“From the RBI’s standpoint, legislative changes… that make our banking regulatory powers fully ownership neutral – not piecemeal, but fully – is a minimum requirement,” he said.
(That wasn’t all he said. He also used the magnificent phrase “a tonne of honking” to describe critics. But that, while euphonious, was less important.)
Patel made this request a month after news broke of a potentially $2 billion fraud against Punjab National Bank (PNB), in which two jewellery groups are accused of colluding with PNB employees to secure credit from other lenders using faked guarantees.
He was also responding to government criticism of the RBI’s supervision of public-sector banks in the light of the scandal.
So what did he mean about powers being “ownership neutral”?
Well, this is the heart of the irksome business of reforming India’s 21 state-run banks and their eye-watering Rs8.25 trillion ($127 billion) of bad loans, a sweeping half-century-long affliction of which the PNB fraud is simply a symptom.
He means, for example, that the RBI can remove private-sector banks’ directors or management but not those of public-sector banks – they’re appointed by the government.
It can force a merger or trigger the liquidation of a private-sector bank but not a public-sector one. The RBI has limited legal authority, Patel says, to hold public-sector boards accountable on strategic direction, risk profile, assessment of management and compensation.
“Legal reforms are thus highly desirable to empower the RBI to fully exercise the same responsibilities for PSBs [public-sector banks] as now apply to private banks, and to ensure a level playing field in supervisory enforcement,” he said.
Should he get his way? Yes, yes and yes again.
If India is serious about public-sector bank reform – and it has to be, because they are debt-laden, stricken with dodgy assets, not lending and contributing little to the economy – then the Reserve Bank must be given the tools to do what needs to be done.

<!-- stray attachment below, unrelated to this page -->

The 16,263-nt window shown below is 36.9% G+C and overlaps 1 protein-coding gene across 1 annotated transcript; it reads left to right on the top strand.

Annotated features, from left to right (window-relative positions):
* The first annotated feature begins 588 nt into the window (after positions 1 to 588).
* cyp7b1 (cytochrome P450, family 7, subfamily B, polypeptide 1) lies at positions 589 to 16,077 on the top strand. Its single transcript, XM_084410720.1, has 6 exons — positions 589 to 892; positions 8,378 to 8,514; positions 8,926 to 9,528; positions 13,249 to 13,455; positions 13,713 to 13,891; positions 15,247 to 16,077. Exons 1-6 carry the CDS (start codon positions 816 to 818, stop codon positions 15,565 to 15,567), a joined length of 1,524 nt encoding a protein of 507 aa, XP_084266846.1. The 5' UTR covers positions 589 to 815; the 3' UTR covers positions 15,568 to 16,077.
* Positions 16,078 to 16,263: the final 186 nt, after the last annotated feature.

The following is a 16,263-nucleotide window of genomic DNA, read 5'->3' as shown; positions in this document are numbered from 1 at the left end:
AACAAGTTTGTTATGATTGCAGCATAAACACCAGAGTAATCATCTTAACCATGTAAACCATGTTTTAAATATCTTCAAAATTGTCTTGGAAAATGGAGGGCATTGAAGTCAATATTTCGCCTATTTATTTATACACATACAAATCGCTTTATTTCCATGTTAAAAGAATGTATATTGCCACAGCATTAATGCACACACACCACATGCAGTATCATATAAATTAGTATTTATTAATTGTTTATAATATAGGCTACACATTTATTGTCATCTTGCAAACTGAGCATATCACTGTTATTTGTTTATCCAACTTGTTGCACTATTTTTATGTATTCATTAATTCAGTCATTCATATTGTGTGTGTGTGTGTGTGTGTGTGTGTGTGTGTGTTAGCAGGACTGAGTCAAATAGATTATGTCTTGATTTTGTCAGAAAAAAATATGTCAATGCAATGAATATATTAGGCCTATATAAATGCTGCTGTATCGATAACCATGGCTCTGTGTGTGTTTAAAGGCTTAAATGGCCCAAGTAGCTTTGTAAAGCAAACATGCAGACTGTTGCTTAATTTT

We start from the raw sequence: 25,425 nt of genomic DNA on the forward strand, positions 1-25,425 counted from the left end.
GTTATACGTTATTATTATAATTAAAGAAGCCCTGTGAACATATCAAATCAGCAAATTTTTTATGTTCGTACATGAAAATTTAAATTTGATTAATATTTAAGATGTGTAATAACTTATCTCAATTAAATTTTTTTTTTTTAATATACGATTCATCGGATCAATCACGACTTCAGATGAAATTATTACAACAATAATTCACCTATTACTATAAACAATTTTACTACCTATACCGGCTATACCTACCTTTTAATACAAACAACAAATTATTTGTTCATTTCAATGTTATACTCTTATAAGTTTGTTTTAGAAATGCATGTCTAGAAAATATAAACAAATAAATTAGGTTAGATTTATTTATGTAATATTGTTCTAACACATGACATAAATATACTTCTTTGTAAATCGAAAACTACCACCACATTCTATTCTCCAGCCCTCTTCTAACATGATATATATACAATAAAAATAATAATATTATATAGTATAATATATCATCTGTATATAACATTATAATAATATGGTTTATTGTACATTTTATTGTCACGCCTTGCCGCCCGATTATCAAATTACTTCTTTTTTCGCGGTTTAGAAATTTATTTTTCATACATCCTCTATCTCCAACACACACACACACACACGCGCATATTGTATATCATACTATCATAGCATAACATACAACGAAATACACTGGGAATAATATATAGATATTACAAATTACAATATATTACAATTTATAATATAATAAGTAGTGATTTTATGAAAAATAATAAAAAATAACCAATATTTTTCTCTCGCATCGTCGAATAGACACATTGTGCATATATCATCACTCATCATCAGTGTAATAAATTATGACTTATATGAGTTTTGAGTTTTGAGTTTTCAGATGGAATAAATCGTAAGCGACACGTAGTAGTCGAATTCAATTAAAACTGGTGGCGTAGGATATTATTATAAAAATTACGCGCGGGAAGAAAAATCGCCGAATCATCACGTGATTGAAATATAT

In October, the government announced Rs2.11 trillion of bank recapitalization measures for public-sector banks over the next two years; a move widely admired and partly responsible for a national ratings upgrade from Moody’s.
It makes little sense to have done so without empowering the RBI to make sure the money is deployed wisely by banks that have a sustainable future.
This is not to say that such powers would have caught the fraud at PNB, but it might have stopped it happening in the first place. Had PNB had up-to-date software, its rogue employees would have found it harder to build up the obligations they did without anyone noticing.
Greater oversight can’t possibly hurt in a sector that clearly needs help.
There was an interesting subplot to the $6.74 billion bond deal for ChemChina in March, the biggest corporate bond in Asia this year.
It is the fact that it fared so much better than the aborted $7 billion bond deal in September for its Syngenta subsidiary, the subject of a protracted and somewhat iconic takeover that took most of 2016 and 2017 to conclude.
What does this tell us? It’s nothing new that a parent gets a better reception for a bond than a subsidiary. But it has been widely acknowledged for some time that the assets ChemChina has bought – Pirelli being another – are better businesses than the parent itself.
Basically, it would be fair to say that the ChemChina takeover torpedoed Syngenta’s fund-raising credibility in September.
Syngenta’s debt rating had fallen from A to triple-B minus through the merger, but that was only part of the problem. The investor base the Swiss company would normally go to just wasn’t comfortable with the parent and its debt (and debt cover).
There were other reasons too – concern about litigation over genetically modified corn was one – but the new owner was clearly an issue.
So why does ChemChina itself do any better? Well, nobody knows if ChemChina is committed to Syngenta’s credit rating, but everyone assumes the Chinese state is committed to ChemChina.
ChemChina doesn’t have to be regarded as well-run to be regarded as safe. Strangely, there is a feeling that in an opaque Chinese state-owned enterprise, you know what you’re getting.